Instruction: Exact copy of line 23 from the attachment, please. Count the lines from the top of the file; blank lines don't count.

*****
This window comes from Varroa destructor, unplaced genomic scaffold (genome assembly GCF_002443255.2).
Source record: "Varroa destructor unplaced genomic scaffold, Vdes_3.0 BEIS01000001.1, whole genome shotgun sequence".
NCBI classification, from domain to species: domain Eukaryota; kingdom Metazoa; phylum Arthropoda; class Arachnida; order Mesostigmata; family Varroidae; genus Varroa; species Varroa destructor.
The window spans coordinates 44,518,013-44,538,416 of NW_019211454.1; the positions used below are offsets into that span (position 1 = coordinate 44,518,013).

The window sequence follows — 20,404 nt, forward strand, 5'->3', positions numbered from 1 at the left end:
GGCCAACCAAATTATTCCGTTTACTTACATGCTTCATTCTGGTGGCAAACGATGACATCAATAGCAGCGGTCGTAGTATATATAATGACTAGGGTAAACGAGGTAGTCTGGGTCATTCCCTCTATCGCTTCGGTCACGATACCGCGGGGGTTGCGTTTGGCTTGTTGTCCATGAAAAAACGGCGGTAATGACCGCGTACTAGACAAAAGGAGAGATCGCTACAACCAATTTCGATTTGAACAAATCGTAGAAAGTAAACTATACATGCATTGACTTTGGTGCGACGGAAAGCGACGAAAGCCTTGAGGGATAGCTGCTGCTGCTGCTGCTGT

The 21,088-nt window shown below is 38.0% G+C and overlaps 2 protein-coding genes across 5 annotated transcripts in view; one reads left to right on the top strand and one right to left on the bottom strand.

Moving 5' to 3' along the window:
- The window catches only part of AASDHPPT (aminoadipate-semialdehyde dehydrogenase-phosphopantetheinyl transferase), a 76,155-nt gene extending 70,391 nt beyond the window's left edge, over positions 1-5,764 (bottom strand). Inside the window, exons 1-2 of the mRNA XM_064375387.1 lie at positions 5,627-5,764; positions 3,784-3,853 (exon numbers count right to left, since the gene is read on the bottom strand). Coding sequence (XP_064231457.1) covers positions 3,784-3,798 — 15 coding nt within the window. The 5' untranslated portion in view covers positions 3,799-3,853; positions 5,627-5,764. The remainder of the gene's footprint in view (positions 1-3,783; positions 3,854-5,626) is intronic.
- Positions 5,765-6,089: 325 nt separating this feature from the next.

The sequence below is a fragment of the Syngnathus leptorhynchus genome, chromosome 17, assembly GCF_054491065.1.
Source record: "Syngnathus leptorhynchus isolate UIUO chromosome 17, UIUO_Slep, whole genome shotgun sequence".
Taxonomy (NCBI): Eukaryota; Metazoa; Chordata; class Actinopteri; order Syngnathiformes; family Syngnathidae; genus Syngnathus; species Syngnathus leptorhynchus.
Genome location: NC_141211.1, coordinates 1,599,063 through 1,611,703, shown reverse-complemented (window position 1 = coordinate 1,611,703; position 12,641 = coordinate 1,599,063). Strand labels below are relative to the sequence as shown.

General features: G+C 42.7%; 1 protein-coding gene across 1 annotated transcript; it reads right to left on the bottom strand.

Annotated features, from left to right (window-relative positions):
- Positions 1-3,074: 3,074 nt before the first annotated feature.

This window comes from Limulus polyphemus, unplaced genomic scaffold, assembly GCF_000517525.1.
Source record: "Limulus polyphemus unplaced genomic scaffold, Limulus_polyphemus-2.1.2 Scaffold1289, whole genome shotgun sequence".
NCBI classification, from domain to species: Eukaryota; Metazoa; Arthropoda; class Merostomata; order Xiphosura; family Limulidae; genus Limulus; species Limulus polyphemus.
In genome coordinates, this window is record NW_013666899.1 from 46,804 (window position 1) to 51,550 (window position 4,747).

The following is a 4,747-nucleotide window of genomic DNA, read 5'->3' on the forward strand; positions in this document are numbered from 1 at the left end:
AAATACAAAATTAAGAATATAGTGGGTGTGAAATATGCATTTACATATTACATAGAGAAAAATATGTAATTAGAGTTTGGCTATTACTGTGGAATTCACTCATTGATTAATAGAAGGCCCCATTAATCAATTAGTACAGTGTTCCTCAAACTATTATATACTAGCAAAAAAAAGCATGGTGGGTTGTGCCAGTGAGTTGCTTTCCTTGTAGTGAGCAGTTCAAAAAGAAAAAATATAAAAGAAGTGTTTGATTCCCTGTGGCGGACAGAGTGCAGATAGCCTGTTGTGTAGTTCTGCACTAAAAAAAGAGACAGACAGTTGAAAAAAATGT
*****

AAATACAAAATTAAGAATATAGTGGGTGTGAAATATGCATTTACATATTACATAGAGAAAAATATGTAATTAGAGTTTGGCTATTACTGTGGAATTCACTCATTGATTAATAGAAGGCCCCATTAATCAATTAGTACAGTGTTCCTCAAACTATTATATACTAGCAAAAAAAAGCATGGTGGGTTGTGCCAGTGAGTTGCTTTCCTTGTAGTGAGCAGTTCAAAAAGAAAAAATATAAAAGAAGTGTTTGATTCCCTGTGGCGGACAGAGTGCAGATAGCCTGTTGTGTAGTTCTGCACTAAAAAAAGAGACAGACAGTTGAAAAAAATGT